World of Warcraft: The Roleplaying Game

Discuss the World of Warcraft campaign setting, as it relates to pen & paper RPGs, here.
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Big Mac
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World of Warcraft: The Roleplaying Game

Post by Big Mac » Thu Mar 26, 2015 12:32 am

After refusing to buy World of Warcraft: The Roleplaying Game for a couple of years (because I thought it was too expensive, I finally spotted a copy cheap enough to give it a go.

I already had Warcraft: The Roleplaying Game, which I've been told is more compatible with 3.5 D&D, than WoW: RPG. That was 244 pages long, but I was impressed to see that World of Warcraft: The Roleplaying Game has 394 pages (150 pages extra). Given that WoW: RPG is a standalone d20 System Game (rather than just a campaign setting for 3.5) I figure that a lot of the extra 150 pages is going to be SRD content, but I'm looking to see what non-crunchy stuff is there.

What does everyone think of the differences between the non-crunchy material in WoW: RPG vs Warcraft: RPG? Or to put it another way, if you want to use the Warcraft: RPG rules, is it worth raiding anything from the WoW: RPG book?

Also, how do people think the WoW: RPG compares to the WoW: MMO setting material? I know the mechanics are different, but does the WoW: RPG do a better job of representing the Warcraft universe than the Warcraft: RPG did?
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Re: World of Warcraft: The Roleplaying Game

Post by Arrius Nideal » Thu Mar 26, 2015 5:31 pm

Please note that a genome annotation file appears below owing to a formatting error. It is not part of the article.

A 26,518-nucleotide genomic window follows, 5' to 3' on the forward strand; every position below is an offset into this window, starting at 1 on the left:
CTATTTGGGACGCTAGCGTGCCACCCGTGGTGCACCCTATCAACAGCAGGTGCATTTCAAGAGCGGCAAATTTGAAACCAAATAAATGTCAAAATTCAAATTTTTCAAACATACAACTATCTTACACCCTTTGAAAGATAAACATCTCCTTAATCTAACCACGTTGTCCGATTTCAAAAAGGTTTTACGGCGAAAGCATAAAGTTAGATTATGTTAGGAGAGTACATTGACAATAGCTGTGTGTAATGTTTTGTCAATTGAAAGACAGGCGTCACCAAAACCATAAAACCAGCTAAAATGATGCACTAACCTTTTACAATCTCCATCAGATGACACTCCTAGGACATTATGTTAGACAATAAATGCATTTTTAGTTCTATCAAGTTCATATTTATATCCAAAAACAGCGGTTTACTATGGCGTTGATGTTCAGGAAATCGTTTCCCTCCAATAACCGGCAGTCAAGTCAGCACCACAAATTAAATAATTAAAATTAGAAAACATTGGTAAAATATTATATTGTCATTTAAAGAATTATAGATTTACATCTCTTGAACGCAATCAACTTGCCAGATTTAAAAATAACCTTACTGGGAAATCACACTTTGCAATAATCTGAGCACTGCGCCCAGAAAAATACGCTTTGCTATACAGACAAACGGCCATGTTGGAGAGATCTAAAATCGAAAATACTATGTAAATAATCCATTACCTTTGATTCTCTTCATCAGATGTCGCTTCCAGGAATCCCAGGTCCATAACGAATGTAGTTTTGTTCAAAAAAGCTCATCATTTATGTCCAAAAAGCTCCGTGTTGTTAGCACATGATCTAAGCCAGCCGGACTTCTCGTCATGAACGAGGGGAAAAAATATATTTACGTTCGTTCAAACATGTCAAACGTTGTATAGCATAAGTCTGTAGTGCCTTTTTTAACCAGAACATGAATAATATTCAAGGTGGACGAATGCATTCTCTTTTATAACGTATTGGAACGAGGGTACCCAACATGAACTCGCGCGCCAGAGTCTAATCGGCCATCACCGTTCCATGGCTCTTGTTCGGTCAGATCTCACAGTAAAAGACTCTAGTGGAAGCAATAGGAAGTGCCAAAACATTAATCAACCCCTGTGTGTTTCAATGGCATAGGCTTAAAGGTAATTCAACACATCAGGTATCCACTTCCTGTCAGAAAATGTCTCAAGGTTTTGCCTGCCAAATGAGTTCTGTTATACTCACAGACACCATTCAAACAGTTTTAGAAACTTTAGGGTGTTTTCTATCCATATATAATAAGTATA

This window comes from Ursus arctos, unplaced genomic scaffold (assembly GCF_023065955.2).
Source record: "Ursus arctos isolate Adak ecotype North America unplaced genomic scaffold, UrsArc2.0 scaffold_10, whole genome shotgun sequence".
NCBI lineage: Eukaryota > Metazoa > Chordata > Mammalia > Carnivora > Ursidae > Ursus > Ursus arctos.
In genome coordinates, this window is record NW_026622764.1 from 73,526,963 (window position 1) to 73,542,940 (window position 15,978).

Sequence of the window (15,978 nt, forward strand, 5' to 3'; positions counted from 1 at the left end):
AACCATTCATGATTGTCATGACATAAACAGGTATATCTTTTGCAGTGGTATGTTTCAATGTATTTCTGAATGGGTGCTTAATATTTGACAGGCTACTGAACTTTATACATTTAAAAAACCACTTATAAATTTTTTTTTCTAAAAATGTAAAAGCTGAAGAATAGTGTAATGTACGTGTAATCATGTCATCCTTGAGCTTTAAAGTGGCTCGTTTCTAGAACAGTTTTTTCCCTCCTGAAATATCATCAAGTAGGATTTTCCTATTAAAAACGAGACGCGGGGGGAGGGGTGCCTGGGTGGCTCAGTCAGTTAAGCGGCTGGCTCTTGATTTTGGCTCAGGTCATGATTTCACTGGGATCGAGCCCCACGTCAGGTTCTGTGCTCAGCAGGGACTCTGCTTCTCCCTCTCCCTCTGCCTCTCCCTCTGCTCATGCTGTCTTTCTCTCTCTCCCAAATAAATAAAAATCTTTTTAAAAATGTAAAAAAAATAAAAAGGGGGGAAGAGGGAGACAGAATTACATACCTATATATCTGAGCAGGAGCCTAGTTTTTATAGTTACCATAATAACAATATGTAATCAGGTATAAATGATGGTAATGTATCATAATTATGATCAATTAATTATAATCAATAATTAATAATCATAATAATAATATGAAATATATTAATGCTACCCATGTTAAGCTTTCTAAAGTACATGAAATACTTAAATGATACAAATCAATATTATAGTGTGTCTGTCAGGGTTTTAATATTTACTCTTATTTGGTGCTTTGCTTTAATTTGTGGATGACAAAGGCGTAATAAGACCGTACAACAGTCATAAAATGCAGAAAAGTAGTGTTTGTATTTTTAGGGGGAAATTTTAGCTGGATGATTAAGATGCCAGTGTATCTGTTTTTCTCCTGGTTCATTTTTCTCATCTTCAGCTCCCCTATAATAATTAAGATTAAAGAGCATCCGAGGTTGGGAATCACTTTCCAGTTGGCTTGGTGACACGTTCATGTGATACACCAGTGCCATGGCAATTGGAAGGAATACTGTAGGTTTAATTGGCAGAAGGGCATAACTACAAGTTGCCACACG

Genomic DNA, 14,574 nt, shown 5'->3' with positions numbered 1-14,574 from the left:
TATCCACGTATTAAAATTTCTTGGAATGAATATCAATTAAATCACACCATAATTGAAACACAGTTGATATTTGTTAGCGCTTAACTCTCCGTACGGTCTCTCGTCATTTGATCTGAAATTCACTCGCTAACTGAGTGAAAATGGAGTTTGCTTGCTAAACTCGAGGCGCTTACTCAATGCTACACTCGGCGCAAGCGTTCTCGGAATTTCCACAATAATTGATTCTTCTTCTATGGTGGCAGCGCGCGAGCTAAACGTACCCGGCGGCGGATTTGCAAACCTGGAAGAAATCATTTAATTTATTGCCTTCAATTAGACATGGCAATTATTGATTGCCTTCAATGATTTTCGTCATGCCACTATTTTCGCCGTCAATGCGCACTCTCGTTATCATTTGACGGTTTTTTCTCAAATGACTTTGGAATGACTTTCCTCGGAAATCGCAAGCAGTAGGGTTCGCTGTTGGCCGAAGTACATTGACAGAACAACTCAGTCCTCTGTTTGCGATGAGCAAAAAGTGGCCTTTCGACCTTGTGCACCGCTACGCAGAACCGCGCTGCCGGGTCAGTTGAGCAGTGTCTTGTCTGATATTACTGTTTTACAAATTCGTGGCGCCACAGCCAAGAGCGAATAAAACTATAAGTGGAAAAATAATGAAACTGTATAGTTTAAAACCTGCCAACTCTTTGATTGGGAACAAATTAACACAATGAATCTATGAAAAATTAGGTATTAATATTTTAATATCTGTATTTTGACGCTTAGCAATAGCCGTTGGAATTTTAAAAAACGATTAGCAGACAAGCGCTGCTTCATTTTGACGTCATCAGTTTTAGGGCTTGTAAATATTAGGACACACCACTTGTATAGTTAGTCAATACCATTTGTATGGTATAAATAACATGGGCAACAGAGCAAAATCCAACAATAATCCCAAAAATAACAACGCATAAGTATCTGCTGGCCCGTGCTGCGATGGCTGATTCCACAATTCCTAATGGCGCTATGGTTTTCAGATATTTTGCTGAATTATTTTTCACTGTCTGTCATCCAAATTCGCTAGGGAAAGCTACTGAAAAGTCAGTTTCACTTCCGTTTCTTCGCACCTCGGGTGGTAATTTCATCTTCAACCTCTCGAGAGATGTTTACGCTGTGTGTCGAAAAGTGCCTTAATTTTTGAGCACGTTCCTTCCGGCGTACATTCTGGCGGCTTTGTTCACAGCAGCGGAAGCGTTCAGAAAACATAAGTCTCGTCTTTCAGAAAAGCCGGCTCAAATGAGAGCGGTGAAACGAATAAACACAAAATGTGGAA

I believe that WoW:RPG indeed does a better job. It takes risks--although that may result in some mechanics not being considered...playtested enough.

Case in point: the Technology rules. I've seen others around the interwebz tinkering with them (pun intended), and I did my own modifications to bring it closer to 3.5's rules, as it seems to work under its own presumptions.

However, I do love the experience, and I wholly recommend using WoWRPG as the baseline, disregarding entirely the Warcraft: RPG core.
I'm readying for my own game, and have modified the rules extensively to accommodate for skills more in sync with the online game, such as gathering/refining skills, mana rules (as I've uploaded before), and a new system regarding crafting items, but with the errata, netbook (EMM&M), and modifications, WoWRPG has the potential to be very good in this regard.

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Re: World of Warcraft: The Roleplaying Game

Post by Deckenpuppel » Fri Mar 27, 2015 2:41 pm

Arrius Nideal wrote: such as gathering/refining skills, [...] and a new system regarding crafting items.